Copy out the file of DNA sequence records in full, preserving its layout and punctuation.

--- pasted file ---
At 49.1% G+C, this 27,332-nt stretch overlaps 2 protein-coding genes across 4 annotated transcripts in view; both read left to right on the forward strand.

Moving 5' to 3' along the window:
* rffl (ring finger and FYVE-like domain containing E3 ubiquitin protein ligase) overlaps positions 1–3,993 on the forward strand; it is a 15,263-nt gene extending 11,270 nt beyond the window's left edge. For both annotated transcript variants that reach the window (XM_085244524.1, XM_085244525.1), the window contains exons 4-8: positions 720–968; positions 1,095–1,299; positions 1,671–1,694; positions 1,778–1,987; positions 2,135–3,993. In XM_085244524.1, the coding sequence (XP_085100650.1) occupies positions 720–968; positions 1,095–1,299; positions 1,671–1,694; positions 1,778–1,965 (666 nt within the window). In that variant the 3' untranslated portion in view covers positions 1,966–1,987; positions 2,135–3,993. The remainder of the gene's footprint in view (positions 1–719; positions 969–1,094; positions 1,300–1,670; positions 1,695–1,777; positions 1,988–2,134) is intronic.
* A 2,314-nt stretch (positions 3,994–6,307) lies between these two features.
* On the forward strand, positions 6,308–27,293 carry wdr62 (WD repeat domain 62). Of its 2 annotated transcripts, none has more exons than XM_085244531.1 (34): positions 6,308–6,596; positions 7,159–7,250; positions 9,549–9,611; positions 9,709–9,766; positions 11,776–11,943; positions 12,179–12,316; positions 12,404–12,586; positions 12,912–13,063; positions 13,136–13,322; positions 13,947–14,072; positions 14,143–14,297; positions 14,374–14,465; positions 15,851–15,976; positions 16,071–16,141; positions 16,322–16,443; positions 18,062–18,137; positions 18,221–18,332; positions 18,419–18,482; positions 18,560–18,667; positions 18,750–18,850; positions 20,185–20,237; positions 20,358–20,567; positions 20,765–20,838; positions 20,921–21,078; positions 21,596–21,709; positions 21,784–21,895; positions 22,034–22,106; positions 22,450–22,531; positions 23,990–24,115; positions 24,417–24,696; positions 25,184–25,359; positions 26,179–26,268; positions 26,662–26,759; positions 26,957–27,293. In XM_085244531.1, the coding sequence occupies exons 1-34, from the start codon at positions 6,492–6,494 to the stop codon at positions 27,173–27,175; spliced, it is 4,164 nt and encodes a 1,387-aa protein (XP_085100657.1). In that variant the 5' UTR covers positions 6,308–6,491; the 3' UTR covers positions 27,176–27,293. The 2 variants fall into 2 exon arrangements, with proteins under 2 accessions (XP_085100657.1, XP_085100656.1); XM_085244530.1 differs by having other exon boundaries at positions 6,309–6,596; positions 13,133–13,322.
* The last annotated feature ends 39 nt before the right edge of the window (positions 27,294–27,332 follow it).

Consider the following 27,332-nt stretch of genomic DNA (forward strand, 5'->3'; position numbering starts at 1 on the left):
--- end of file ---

At 49.1% G+C, this 27,332-nt stretch overlaps 2 protein-coding genes across 4 annotated transcripts in view; both read left to right on the forward strand.

Moving 5' to 3' along the window:
* rffl (ring finger and FYVE-like domain containing E3 ubiquitin protein ligase) overlaps positions 1–3,993 on the forward strand; it is a 15,263-nt gene extending 11,270 nt beyond the window's left edge. For both annotated transcript variants that reach the window (XM_085244524.1, XM_085244525.1), the window contains exons 4-8: positions 720–968; positions 1,095–1,299; positions 1,671–1,694; positions 1,778–1,987; positions 2,135–3,993. In XM_085244524.1, the coding sequence (XP_085100650.1) occupies positions 720–968; positions 1,095–1,299; positions 1,671–1,694; positions 1,778–1,965 (666 nt within the window). In that variant the 3' untranslated portion in view covers positions 1,966–1,987; positions 2,135–3,993. The remainder of the gene's footprint in view (positions 1–719; positions 969–1,094; positions 1,300–1,670; positions 1,695–1,777; positions 1,988–2,134) is intronic.
* A 2,314-nt stretch (positions 3,994–6,307) lies between these two features.
* On the forward strand, positions 6,308–27,293 carry wdr62 (WD repeat domain 62). Of its 2 annotated transcripts, none has more exons than XM_085244531.1 (34): positions 6,308–6,596; positions 7,159–7,250; positions 9,549–9,611; positions 9,709–9,766; positions 11,776–11,943; positions 12,179–12,316; positions 12,404–12,586; positions 12,912–13,063; positions 13,136–13,322; positions 13,947–14,072; positions 14,143–14,297; positions 14,374–14,465; positions 15,851–15,976; positions 16,071–16,141; positions 16,322–16,443; positions 18,062–18,137; positions 18,221–18,332; positions 18,419–18,482; positions 18,560–18,667; positions 18,750–18,850; positions 20,185–20,237; positions 20,358–20,567; positions 20,765–20,838; positions 20,921–21,078; positions 21,596–21,709; positions 21,784–21,895; positions 22,034–22,106; positions 22,450–22,531; positions 23,990–24,115; positions 24,417–24,696; positions 25,184–25,359; positions 26,179–26,268; positions 26,662–26,759; positions 26,957–27,293. In XM_085244531.1, the coding sequence occupies exons 1-34, from the start codon at positions 6,492–6,494 to the stop codon at positions 27,173–27,175; spliced, it is 4,164 nt and encodes a 1,387-aa protein (XP_085100657.1). In that variant the 5' UTR covers positions 6,308–6,491; the 3' UTR covers positions 27,176–27,293. The 2 variants fall into 2 exon arrangements, with proteins under 2 accessions (XP_085100657.1, XP_085100656.1); XM_085244530.1 differs by having other exon boundaries at positions 6,309–6,596; positions 13,133–13,322.
* The last annotated feature ends 39 nt before the right edge of the window (positions 27,294–27,332 follow it).

Consider the following 27,332-nt stretch of genomic DNA (forward strand, 5'->3'; position numbering starts at 1 on the left):